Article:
Wednesday, December 27, 2006

'Tis the Season

A little belated but still relevant...

In this lecture (link), R. Aaron Rakeffet-Rothkoff lists whom he considers the top students of R. Joseph B. Soloveitchik by decade: In the 1970s, R. Chaim Ilson. The 1960s, R. Hershel Schachter. 1950s, R. Aharon Lichtenstein. And in the 1940s, Rabbi Zvi (or Harold) Kanotopsky.

Oddly enough, I'd heard very little about R. Kanotopsky until recently, despite his son-in-law and daughter being the principal of and my teacher in high school. He was a rosh yeshiva and professor in YU until he moved to Israel in 1970, where he taught at Bar Ilan University, Hebrew University and Michlalah. He passed away prematurely a few years later.

In Rays of Jewish Splendor (pp. 48-54), R. Kanotopsky addresses the oddity found in Genesis 35:2, 4:

And Jacob said to his household and to all who were with him, "Put away the foreign gods that are among you, purify yourselves, and change your garments..." So they gave Jacob all the foreign gods which were in their hands, and the earrings which were in their ears; and Jacob hid them under the terebinth tree which was by Shechem.
Why did Jacob's sons have "foreign gods", apparently idols, with them? R. Kanotopsky, writing in the late 1940s or early 1950s, explains (pp. 51-52):
The Sforno -- one of the classic commentaries on the Torah -- has the following to say about this episode. There is a principle in our Halacha which states that an idol worshipper, even though he has worshipped a particular idol can, if he so desires, nullify the power he has vested in this idol... These were idols which they took from Shechem. And even though the people themselves had nullifies them, it was the wish of father Jacob that they be removed from the possession of his household. This is one interpretation...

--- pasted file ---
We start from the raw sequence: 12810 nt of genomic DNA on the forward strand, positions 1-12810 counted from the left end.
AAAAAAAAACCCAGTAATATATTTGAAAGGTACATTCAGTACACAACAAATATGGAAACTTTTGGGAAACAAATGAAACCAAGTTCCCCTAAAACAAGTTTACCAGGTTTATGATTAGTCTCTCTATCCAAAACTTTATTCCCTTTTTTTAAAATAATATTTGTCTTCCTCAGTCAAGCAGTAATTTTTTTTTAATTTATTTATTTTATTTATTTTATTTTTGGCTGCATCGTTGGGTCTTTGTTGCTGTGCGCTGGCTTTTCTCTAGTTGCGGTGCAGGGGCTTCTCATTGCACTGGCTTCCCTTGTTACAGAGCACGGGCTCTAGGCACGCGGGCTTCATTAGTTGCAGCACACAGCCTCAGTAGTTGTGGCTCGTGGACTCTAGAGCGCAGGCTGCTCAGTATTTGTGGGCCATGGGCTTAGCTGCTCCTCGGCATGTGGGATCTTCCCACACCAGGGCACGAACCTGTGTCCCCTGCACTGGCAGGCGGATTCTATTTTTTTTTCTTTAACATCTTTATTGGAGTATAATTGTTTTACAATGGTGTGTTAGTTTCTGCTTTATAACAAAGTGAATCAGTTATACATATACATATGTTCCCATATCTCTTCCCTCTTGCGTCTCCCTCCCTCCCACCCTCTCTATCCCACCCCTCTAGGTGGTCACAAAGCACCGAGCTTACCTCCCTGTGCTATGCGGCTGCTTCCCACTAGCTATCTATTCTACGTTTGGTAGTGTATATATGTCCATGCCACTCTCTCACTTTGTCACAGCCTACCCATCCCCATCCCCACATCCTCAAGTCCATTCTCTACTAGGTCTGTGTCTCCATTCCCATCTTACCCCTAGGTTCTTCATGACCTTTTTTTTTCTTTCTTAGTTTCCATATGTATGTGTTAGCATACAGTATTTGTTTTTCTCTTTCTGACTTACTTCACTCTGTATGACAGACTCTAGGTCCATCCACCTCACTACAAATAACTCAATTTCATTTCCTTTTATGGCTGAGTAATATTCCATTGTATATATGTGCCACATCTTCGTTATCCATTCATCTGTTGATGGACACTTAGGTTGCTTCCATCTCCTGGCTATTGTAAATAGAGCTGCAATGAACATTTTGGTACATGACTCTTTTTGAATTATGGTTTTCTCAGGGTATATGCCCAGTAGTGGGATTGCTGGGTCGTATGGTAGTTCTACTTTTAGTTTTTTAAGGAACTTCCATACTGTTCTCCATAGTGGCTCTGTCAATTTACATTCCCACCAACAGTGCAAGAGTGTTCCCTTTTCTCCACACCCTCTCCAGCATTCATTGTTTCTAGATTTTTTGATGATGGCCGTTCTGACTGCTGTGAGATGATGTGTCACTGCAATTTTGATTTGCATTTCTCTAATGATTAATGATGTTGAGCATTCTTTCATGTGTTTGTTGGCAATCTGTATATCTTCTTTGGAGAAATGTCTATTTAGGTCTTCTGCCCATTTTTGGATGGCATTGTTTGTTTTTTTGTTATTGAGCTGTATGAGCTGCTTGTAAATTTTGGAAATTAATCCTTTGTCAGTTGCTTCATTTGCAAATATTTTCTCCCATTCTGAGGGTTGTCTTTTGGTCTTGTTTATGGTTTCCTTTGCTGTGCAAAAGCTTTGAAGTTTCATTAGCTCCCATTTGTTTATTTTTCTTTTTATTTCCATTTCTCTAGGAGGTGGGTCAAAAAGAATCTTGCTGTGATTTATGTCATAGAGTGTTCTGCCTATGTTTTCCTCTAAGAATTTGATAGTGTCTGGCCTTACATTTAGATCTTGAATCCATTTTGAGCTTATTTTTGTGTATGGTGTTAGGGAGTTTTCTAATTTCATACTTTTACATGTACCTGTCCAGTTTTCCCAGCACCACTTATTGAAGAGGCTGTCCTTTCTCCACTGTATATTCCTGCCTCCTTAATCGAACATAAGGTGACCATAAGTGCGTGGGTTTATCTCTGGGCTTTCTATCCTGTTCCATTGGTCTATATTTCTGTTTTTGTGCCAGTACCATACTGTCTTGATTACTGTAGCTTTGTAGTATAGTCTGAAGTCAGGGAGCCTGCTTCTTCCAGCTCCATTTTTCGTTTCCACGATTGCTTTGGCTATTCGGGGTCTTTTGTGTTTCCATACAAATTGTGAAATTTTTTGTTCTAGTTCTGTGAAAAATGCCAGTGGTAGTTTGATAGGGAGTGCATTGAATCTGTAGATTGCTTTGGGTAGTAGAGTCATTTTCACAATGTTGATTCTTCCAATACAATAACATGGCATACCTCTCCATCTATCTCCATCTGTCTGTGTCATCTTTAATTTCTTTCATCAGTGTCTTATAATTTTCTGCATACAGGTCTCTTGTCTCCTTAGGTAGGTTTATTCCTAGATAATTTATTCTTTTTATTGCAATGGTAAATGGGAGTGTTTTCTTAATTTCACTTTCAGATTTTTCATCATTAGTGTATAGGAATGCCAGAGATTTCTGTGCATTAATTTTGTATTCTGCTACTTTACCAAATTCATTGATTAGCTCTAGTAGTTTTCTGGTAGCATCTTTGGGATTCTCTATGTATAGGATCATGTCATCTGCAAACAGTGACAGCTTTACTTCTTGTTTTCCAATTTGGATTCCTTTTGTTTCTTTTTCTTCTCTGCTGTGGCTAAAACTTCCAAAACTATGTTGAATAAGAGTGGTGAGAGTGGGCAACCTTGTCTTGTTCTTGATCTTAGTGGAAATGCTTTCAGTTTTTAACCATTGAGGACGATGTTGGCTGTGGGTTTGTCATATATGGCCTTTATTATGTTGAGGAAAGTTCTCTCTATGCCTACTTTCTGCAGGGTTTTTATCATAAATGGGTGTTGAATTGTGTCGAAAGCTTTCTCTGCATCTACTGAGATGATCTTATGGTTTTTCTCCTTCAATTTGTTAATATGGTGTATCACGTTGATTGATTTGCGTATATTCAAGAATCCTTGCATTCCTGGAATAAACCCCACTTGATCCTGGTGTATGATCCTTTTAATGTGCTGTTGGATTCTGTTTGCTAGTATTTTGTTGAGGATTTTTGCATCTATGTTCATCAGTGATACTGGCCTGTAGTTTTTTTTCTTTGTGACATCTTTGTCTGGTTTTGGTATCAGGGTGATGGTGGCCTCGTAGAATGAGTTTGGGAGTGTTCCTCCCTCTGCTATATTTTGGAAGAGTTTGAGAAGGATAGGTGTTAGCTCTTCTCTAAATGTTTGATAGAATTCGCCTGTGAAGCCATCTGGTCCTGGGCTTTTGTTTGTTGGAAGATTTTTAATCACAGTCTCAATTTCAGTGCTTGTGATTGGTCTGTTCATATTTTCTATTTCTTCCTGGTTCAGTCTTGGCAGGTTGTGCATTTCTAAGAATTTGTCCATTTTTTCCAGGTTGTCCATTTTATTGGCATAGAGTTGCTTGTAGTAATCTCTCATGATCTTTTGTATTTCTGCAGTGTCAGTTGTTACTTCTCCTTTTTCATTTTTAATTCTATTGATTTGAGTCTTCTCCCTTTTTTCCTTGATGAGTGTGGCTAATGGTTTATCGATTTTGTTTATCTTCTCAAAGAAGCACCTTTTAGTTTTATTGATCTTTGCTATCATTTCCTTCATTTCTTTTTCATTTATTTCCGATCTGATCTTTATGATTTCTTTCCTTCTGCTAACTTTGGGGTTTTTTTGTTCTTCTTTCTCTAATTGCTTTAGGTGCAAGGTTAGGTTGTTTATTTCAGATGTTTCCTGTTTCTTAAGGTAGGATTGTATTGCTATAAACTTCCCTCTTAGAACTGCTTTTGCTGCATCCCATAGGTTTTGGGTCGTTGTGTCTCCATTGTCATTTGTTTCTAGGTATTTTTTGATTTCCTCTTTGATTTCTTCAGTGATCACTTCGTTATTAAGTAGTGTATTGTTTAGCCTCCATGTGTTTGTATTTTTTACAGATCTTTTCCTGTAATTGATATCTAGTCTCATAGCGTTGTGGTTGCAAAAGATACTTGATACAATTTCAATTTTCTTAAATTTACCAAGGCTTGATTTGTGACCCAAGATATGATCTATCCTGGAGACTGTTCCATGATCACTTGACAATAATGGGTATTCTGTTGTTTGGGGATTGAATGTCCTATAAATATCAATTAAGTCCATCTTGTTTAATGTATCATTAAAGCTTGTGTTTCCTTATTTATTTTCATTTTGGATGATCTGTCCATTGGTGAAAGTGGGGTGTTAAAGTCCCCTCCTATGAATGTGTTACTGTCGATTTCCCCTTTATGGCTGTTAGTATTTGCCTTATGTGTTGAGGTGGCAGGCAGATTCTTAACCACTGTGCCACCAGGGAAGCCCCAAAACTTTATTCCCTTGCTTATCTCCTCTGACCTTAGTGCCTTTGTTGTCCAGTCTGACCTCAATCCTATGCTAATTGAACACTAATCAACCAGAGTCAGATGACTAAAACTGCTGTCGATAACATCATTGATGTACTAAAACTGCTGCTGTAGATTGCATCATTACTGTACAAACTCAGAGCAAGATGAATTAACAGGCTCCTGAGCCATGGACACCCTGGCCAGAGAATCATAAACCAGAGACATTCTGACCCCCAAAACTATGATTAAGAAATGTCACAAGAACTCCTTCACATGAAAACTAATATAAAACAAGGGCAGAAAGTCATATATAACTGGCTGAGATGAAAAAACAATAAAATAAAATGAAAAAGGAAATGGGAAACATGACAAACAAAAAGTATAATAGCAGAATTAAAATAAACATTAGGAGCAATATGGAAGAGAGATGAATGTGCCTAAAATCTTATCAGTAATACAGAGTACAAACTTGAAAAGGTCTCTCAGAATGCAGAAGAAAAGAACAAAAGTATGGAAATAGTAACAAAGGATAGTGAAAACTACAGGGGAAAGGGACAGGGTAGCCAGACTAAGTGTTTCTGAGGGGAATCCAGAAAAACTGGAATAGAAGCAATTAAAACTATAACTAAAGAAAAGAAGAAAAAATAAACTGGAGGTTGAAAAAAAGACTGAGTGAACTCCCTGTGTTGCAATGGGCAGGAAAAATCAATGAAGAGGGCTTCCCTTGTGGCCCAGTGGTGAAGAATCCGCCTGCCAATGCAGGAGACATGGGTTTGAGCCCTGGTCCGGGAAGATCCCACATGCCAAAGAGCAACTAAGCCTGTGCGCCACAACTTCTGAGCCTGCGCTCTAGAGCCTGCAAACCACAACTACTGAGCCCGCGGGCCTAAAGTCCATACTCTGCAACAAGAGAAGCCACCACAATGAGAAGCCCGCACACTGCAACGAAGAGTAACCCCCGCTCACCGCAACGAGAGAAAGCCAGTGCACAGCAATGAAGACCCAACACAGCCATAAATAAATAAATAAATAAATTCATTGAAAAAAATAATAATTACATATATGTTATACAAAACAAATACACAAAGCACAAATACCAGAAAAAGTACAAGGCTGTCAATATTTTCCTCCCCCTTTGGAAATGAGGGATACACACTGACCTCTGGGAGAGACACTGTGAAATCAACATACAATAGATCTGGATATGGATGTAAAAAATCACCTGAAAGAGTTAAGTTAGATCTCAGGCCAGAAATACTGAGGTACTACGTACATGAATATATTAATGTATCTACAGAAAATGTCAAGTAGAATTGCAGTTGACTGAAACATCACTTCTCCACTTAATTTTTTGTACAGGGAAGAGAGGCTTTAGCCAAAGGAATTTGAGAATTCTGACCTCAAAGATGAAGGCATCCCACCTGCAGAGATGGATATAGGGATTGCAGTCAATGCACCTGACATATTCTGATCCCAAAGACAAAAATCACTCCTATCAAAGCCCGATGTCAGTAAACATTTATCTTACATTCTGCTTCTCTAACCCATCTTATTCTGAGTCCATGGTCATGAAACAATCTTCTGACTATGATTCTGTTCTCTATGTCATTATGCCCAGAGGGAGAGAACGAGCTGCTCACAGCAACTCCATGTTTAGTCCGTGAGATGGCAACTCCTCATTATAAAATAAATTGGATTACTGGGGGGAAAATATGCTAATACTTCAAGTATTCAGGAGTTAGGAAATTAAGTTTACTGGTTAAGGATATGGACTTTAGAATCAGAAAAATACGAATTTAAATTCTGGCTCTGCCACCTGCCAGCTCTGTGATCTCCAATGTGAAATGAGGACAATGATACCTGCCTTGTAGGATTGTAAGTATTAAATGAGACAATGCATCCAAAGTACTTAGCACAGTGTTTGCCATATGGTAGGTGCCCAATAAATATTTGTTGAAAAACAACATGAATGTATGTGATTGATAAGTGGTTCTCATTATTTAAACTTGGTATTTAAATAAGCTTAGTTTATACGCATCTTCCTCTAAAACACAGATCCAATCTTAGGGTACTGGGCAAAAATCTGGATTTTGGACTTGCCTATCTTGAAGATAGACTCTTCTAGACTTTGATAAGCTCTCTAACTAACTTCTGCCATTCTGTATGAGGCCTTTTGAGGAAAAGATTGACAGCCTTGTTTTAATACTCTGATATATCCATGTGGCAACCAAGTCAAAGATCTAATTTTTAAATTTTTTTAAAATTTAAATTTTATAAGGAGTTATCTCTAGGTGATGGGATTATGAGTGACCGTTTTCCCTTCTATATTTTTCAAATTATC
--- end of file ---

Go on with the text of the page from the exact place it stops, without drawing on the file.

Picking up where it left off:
On of our serious errors and dangerous failings is that we are not well versed in the finer details, in the minutia of idolatry as was our father Jacob... With the season's non-Jewish festivals now in the air this problem takes on tremendously important proportions. If we were in a position to prove to the satisfaction of every Jew in the American Jewish community that the various elements of the Christian festivals that come into play during this season constitute idolatry, from the Jewish viewpoint, the problem of Jewish participation in this panorama would be solved. No Jew would wittingly and consciously participate in these ceremonies. The difficulty arises and the problem becomes increasingly aggravated because we have come to believe that these symbols have long lost their religious content and implications. Many Jews have come to believe that the articles and the objects and the celebrations have taken on secular implications and have shed completely their religious implications. Our Christian neighbors would, of course, be the first to refute this argument and this contention. But our shallowness and our superficiality in religious thinking leads us to find nothing wrong in feasting our eyes on the dazzling beauty of the ע"ז. Our argument is the same as that suggested by the Sforno. We take ע"ז into our homes because we delude ourselves into believing that they have been emptied of any religious content שבטלום עובדיה, that others have long nullified the idolatrous implications. This concerns us very directly. The modern blessing of television has served to bring this problem directly into our own homes. We are concerned not with a televised church service. This did not bother father Jacob. We are concerned with the more subtle forms of ע"ז that threaten to rob the Jewish home of its completely Jewish character. We are concerned with the secularized commercials שבטלום עובדיה -- that are not intended to carry religious implications...

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